Interdynamic KG-9 "assault pistol" with 20 and 30 round magazines
Interdynamic KG-9 "assault pistol", bolt locked in open (cocked) position, with 20 round magazine
Prototype Interdynamic MP9 submachine gun
Intratec DC-9 pistol with screw-on barrel extension (fake silencer)
Intratec AB-10, a "post-ban" (post-1994) reincarnation of the Intratec TEC-9 pistol, shown without magazine. The major differences from "pre-1994" TEC-9 pistol are un-shrouded and un-thread barrel, and different markings; the basic design is the same.
|TEC DC-9||TEC DC-9M||AB-10|
|Weight unloaded||1400 g||1230 g||1260 g|
|Length||317 mm||241 mm||266 mm|
|Barrel length||127 mm (5")||76 mm (3")||76 mm (3")|
|Magazine capacity||10, 20, 32 or 50 rounds|
The Intratec TEC DC-9 "assault pistol", also known as DC-9, TEC-9, or, if manufactured after 1994, as AB-10, bears the dubious distinction of being one of the most widely used "criminal" guns in USA. It was used in several mass murder cases, as well as in unknown, but definitely large number of street fights and other violent crimes. TEC-9 became "famous" for its "evil" appearance, large magazine capacity (which offered significant firepower), and for low price. Unsurprisingly, these features made TEC-9 very popular among various marginal types. For any serious or professional shooter this gun vas of little value – it was too big and heavy to be carried comfortably, it was too unreliable when firing anything but FMJ ammunition, and the accuracy with very crude fixed sights was about marginal.
The TEC-9 design was started in Sweden, when the Interdynamic AB company of Stockholm developed a relatively simple submachine gun. Since Sweden was a poor market for such product, a subsidiary company Interdynamic was established in Miami (Florida, USA), to market Interdynamic guns in USA. As the full-automatic weapons market in USA is very restrictive, the basic submachine gun was converted in semi-automatic only variant, apparently suitable for civilian US market. This semi-automatic pistol, like its submachine gun predecessor, was a simple blowback design, firing from the open bolt. It was designated Interdynamic KG-9. But, sooner than later, US Bureau of Alcohol, Tobacco and Firearms (BATF) found that this semiautomatic pistol can be easily converted back to full automatic, and restricted it manufacture. Interdynamic redesigned the KG-9 into "closed bolt" design by adding the separate striker, and designated it KG-99. About the same time (mid-1980s) the Interdynamic of USA turned into Intratec Firearms, Inc, based in the same city of Miami (Florida). Intratec initially produced the KG-99 under the designation of TEC-9, but about 1989 renamed it into DC-9. With the introduction of the infamous US Assault Weapons Ban in 1994 the Intratec pistols were prohibited for manufacture (but not for ownership, if made before the ban). Intratec subsequently slightly redesigned the basic design, dropping some "assault" features like the threaded barrel, barrel shroud, and forward pistol grip. In this "post-ban" version the pistol was manufactured and sold as AB-10 (AB stands for After Ban). The AB-10 pistols were sold with 10-round magazines, but still could accept both factory and aftermarket high capacity magazines from its predecessors, TEC-9 and DC-9. There were several manufacturers in US, who made copies of DC-9, such as AA Arms, which produced DC-9 look-alike AP-9 pistols. Like originals, AP-9 pistols were of cheap construction and marginal reliability.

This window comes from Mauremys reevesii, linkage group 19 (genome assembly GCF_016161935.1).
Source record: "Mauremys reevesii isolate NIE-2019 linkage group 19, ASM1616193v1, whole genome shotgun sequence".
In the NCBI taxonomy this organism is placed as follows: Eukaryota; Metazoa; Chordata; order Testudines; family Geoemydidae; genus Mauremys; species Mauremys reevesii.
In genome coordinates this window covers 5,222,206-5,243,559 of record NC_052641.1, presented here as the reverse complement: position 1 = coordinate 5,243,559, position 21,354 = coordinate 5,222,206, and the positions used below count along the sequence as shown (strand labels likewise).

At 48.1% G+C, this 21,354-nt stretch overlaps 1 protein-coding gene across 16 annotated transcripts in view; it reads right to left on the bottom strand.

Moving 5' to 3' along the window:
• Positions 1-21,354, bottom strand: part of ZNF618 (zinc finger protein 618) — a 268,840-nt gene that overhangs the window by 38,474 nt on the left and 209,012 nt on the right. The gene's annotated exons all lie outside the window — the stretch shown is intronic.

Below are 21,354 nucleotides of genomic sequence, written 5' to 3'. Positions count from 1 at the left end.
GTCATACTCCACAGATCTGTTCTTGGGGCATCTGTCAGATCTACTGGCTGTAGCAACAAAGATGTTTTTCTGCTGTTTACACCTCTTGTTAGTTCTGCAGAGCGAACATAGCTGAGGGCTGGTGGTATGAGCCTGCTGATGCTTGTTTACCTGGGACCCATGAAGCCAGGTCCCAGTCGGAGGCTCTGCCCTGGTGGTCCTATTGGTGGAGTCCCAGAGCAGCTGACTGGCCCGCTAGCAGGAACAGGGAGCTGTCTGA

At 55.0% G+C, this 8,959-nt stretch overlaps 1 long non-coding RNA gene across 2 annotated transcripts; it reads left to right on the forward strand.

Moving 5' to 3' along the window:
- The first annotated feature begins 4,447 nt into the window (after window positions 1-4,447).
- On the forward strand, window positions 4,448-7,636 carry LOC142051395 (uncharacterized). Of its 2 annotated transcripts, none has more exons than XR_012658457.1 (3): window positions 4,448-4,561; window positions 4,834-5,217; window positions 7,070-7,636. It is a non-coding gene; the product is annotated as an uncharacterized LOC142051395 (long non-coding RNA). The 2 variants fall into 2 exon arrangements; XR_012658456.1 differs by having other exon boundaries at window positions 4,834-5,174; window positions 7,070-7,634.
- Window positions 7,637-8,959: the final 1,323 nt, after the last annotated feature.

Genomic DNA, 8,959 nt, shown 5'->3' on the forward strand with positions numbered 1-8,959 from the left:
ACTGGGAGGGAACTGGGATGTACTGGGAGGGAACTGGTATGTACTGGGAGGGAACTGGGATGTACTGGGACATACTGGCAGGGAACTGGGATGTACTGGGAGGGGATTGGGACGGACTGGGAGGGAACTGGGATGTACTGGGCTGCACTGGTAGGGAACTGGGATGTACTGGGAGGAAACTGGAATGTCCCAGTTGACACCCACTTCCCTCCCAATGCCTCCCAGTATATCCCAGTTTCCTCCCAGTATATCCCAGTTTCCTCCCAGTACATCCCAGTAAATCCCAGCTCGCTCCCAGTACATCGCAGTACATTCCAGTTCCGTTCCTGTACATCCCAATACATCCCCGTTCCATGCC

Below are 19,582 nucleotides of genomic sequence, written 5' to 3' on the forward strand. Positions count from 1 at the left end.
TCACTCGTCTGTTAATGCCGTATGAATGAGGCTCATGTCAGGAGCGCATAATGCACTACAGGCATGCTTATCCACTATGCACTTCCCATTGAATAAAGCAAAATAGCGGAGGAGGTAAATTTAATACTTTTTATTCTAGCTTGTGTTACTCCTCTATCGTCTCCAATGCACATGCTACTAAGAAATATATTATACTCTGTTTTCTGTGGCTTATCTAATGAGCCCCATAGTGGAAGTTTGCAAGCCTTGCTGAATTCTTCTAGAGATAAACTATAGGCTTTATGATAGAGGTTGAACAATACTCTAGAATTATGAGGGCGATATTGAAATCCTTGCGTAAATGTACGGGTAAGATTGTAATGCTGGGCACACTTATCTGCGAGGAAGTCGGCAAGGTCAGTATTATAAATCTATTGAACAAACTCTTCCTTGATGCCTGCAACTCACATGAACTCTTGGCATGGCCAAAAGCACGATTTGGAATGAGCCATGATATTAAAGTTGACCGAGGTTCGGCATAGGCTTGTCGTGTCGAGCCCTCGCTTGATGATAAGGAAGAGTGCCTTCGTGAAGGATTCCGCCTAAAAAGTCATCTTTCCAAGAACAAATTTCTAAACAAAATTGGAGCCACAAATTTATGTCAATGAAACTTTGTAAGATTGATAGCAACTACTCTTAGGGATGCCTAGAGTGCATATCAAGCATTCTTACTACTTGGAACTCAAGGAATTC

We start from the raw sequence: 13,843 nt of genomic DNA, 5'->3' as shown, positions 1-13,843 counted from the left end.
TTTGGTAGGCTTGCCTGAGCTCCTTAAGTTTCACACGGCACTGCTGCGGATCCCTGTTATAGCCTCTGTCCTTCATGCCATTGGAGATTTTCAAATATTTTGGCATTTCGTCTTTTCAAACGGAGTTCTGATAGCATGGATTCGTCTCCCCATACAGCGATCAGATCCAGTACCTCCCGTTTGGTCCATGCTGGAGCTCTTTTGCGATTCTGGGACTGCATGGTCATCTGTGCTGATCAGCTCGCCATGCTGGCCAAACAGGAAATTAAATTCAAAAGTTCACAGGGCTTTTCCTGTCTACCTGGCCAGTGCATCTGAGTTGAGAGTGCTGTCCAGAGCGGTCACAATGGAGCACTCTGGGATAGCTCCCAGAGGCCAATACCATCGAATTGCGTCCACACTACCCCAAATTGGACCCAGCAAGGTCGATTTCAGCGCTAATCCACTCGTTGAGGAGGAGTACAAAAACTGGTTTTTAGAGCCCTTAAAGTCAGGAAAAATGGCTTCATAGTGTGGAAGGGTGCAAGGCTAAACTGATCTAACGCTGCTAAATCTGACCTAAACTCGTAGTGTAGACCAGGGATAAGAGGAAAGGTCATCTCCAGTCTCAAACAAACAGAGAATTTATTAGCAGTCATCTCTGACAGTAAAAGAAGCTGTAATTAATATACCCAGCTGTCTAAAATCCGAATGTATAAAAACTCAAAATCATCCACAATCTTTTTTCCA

The Interdynamics and Intratec pistols are blowback operated, semi-automatic weapons. The major difference between Interdynamic KG-9 and Intratec TEC-9/AB-10 line of pistols is that KG-9 fired from the open bolt, and had a fixed firing pin; the Intratec pistols fire from closed bolt, and have a separate firing pin and a massive striker, which interoperates with the sear. The receivers of all versions are made from steel tube (either carbon or stainless), the frames (or "lower receivers") are made from polymer, integral with pistol grip and magazine housing ahead of the trigger guard. The tubular receiver is hinged to the front of the frame. There is no manual safety. The open-bolt Interdynamic KG-9 pistols featured a special cut, in which the charging handle can be locked when bolt in retracted. The KG-99 and Interdynamic pistols have manual safety built into charging handle – to lock the bolt, one must push the charging handle inward. All pistols are fed from double stack, detachable box magazines; standard magazine capacity was 20 or 32 rounds for pre-ban guns, and 10 rounds for post-ban guns. After-market magazines were offered in various capacities up to 50 rounds. Permanently fixed open sights were not adjustable, and often misaligned. In the pre-ban TEC-9 and DC-9 versions these pistol accepted screw-on barrel extensions, which had purely cosmetic purposes, or silencers (which were illegal in many jurisdictions).